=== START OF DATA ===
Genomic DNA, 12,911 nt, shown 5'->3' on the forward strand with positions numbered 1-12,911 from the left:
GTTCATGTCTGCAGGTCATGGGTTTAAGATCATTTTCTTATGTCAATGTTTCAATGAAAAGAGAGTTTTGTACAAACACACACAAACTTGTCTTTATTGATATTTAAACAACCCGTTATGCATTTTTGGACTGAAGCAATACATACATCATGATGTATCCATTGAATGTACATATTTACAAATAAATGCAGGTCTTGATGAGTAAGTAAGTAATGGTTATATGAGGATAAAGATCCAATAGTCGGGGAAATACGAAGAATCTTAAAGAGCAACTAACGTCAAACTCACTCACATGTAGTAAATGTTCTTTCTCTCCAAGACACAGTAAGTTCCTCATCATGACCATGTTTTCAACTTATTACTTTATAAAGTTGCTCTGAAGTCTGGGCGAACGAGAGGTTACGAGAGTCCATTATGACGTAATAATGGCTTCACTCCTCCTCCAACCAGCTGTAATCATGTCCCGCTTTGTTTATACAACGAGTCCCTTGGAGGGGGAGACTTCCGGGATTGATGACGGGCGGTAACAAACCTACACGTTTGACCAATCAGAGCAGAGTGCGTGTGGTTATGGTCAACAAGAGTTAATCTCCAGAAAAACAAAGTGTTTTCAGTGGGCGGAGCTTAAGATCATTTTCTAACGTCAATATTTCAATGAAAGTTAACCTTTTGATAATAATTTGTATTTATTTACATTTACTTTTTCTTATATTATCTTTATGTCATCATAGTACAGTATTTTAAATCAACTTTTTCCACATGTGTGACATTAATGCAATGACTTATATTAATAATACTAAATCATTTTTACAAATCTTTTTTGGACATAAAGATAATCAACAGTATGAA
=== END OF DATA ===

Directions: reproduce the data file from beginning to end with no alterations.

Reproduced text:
Genomic DNA, 12,911 nt, shown 5'->3' on the forward strand with positions numbered 1-12,911 from the left:
GTTCATGTCTGCAGGTCATGGGTTTAAGATCATTTTCTTATGTCAATGTTTCAATGAAAAGAGAGTTTTGTACAAACACACACAAACTTGTCTTTATTGATATTTAAACAACCCGTTATGCATTTTTGGACTGAAGCAATACATACATCATGATGTATCCATTGAATGTACATATTTACAAATAAATGCAGGTCTTGATGAGTAAGTAAGTAATGGTTATATGAGGATAAAGATCCAATAGTCGGGGAAATACGAAGAATCTTAAAGAGCAACTAACGTCAAACTCACTCACATGTAGTAAATGTTCTTTCTCTCCAAGACACAGTAAGTTCCTCATCATGACCATGTTTTCAACTTATTACTTTATAAAGTTGCTCTGAAGTCTGGGCGAACGAGAGGTTACGAGAGTCCATTATGACGTAATAATGGCTTCACTCCTCCTCCAACCAGCTGTAATCATGTCCCGCTTTGTTTATACAACGAGTCCCTTGGAGGGGGAGACTTCCGGGATTGATGACGGGCGGTAACAAACCTACACGTTTGACCAATCAGAGCAGAGTGCGTGTGGTTATGGTCAACAAGAGTTAATCTCCAGAAAAACAAAGTGTTTTCAGTGGGCGGAGCTTAAGATCATTTTCTAACGTCAATATTTCAATGAAAGTTAACCTTTTGATAATAATTTGTATTTATTTACATTTACTTTTTCTTATATTATCTTTATGTCATCATAGTACAGTATTTTAAATCAACTTTTTCCACATGTGTGACATTAATGCAATGACTTATATTAATAATACTAAATCATTTTTACAAATCTTTTTTGGACATAAAGATAATCAACAGTATGAA